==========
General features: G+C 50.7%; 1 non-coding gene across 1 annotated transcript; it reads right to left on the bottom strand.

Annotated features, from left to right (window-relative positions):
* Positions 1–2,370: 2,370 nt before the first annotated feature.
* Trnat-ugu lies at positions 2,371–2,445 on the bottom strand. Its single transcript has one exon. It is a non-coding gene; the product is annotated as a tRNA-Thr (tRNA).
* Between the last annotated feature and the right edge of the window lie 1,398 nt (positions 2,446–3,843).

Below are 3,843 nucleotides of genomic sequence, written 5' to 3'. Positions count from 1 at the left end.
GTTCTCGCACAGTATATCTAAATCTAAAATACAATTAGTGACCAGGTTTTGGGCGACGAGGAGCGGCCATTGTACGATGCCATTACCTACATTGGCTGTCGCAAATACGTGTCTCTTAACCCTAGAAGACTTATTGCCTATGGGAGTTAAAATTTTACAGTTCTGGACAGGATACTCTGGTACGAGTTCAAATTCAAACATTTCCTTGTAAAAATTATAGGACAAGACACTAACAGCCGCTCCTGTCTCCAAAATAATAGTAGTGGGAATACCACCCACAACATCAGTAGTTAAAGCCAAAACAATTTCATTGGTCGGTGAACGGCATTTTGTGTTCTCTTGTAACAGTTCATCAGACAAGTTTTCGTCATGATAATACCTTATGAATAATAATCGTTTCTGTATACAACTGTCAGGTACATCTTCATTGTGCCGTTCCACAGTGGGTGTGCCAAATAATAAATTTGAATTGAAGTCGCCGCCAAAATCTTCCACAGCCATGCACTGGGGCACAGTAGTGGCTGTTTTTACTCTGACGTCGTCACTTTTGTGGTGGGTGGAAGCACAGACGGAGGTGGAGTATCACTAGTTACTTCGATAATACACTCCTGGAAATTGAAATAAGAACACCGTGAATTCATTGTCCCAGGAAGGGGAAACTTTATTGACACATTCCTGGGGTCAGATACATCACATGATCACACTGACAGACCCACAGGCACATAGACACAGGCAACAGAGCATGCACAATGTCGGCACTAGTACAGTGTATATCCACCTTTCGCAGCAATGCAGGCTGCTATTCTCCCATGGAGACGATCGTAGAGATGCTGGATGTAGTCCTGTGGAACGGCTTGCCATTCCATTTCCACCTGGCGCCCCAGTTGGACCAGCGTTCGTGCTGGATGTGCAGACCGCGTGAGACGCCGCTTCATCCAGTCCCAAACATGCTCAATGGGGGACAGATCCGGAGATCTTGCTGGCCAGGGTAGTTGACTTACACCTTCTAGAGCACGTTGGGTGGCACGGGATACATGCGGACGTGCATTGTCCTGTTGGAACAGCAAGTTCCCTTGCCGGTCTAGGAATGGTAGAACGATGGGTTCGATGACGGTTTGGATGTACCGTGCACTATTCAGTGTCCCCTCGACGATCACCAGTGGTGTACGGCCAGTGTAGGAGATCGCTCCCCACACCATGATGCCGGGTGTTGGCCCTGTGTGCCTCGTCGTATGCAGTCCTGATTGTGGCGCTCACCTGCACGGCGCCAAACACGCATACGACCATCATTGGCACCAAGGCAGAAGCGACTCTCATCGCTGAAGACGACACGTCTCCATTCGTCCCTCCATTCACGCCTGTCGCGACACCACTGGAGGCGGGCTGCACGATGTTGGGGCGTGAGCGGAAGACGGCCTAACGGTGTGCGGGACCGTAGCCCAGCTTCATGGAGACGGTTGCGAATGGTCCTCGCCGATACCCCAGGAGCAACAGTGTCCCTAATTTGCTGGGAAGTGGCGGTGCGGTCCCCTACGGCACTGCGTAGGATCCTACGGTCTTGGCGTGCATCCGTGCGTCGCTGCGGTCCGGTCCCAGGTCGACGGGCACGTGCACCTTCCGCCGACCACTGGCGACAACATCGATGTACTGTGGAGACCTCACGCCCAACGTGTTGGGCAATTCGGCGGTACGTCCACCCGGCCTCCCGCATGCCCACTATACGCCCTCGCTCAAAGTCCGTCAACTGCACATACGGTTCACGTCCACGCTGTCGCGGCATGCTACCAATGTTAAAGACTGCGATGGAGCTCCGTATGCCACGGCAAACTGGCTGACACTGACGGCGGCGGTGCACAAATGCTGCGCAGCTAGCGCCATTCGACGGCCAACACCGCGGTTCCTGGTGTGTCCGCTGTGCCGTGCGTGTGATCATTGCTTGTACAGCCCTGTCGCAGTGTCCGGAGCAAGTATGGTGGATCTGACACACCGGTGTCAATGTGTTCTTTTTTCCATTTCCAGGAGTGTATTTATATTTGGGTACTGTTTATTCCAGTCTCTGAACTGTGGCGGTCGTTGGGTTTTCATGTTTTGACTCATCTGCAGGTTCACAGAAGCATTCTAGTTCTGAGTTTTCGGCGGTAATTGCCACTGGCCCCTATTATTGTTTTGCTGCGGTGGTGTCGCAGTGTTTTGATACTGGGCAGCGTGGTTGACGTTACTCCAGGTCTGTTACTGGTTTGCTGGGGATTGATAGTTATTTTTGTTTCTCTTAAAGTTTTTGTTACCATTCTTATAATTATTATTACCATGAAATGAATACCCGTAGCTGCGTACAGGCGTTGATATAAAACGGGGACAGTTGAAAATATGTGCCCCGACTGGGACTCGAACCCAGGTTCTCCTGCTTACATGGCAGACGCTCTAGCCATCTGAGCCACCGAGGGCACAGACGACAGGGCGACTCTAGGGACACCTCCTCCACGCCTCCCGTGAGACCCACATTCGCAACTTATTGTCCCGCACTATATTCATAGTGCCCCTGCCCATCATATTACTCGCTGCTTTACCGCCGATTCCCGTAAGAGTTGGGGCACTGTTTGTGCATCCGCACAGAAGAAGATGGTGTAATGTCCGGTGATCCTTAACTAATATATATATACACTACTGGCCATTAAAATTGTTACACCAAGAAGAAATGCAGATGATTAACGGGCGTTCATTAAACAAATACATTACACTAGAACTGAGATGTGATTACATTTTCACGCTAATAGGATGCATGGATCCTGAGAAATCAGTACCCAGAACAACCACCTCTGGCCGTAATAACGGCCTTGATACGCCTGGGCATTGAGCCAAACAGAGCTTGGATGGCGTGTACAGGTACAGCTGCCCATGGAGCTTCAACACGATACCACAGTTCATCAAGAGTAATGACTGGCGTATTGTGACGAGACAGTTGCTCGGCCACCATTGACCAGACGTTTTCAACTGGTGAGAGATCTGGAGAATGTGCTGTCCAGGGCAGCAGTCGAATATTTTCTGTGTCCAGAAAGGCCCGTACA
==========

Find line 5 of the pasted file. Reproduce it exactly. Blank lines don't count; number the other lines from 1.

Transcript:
* Between the last annotated feature and the right edge of the window lie 1,398 nt (positions 2,446–3,843).